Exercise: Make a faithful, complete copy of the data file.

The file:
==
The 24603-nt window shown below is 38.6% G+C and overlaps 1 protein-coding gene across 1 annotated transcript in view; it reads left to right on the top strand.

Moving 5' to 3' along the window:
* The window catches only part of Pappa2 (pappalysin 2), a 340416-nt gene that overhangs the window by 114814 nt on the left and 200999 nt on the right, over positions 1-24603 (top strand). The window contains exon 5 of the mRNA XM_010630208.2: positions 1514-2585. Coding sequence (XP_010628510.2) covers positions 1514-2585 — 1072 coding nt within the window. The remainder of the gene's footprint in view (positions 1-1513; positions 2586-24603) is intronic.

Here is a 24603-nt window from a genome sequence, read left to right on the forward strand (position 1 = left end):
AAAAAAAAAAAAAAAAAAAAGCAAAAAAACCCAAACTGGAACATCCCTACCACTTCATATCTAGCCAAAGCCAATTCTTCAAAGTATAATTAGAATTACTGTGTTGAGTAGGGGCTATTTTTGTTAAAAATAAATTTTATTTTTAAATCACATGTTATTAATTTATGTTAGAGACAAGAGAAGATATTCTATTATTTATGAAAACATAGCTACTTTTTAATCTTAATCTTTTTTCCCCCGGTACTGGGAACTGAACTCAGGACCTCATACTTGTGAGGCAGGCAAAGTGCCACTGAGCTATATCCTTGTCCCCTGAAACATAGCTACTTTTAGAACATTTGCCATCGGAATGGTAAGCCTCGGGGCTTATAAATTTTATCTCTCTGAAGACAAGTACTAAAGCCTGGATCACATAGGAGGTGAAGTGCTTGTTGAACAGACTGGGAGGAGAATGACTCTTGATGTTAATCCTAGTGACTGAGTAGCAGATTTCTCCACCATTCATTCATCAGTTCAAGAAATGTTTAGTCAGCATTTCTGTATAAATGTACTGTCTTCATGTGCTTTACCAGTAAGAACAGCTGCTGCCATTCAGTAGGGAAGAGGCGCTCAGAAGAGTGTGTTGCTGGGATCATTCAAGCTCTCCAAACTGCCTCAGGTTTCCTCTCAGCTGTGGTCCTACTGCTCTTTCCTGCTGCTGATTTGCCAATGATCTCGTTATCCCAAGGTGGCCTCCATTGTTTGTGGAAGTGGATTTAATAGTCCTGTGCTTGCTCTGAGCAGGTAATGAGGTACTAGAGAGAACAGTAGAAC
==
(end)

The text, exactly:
The 24603-nt window shown below is 38.6% G+C and overlaps 1 protein-coding gene across 1 annotated transcript in view; it reads left to right on the top strand.

Moving 5' to 3' along the window:
* The window catches only part of Pappa2 (pappalysin 2), a 340416-nt gene that overhangs the window by 114814 nt on the left and 200999 nt on the right, over positions 1-24603 (top strand). The window contains exon 5 of the mRNA XM_010630208.2: positions 1514-2585. Coding sequence (XP_010628510.2) covers positions 1514-2585 — 1072 coding nt within the window. The remainder of the gene's footprint in view (positions 1-1513; positions 2586-24603) is intronic.

Here is a 24603-nt window from a genome sequence, read left to right on the forward strand (position 1 = left end):
AAAAAAAAAAAAAAAAAAAAGCAAAAAAACCCAAACTGGAACATCCCTACCACTTCATATCTAGCCAAAGCCAATTCTTCAAAGTATAATTAGAATTACTGTGTTGAGTAGGGGCTATTTTTGTTAAAAATAAATTTTATTTTTAAATCACATGTTATTAATTTATGTTAGAGACAAGAGAAGATATTCTATTATTTATGAAAACATAGCTACTTTTTAATCTTAATCTTTTTTCCCCCGGTACTGGGAACTGAACTCAGGACCTCATACTTGTGAGGCAGGCAAAGTGCCACTGAGCTATATCCTTGTCCCCTGAAACATAGCTACTTTTAGAACATTTGCCATCGGAATGGTAAGCCTCGGGGCTTATAAATTTTATCTCTCTGAAGACAAGTACTAAAGCCTGGATCACATAGGAGGTGAAGTGCTTGTTGAACAGACTGGGAGGAGAATGACTCTTGATGTTAATCCTAGTGACTGAGTAGCAGATTTCTCCACCATTCATTCATCAGTTCAAGAAATGTTTAGTCAGCATTTCTGTATAAATGTACTGTCTTCATGTGCTTTACCAGTAAGAACAGCTGCTGCCATTCAGTAGGGAAGAGGCGCTCAGAAGAGTGTGTTGCTGGGATCATTCAAGCTCTCCAAACTGCCTCAGGTTTCCTCTCAGCTGTGGTCCTACTGCTCTTTCCTGCTGCTGATTTGCCAATGATCTCGTTATCCCAAGGTGGCCTCCATTGTTTGTGGAAGTGGATTTAATAGTCCTGTGCTTGCTCTGAGCAGGTAATGAGGTACTAGAGAGAACAGTAGAAC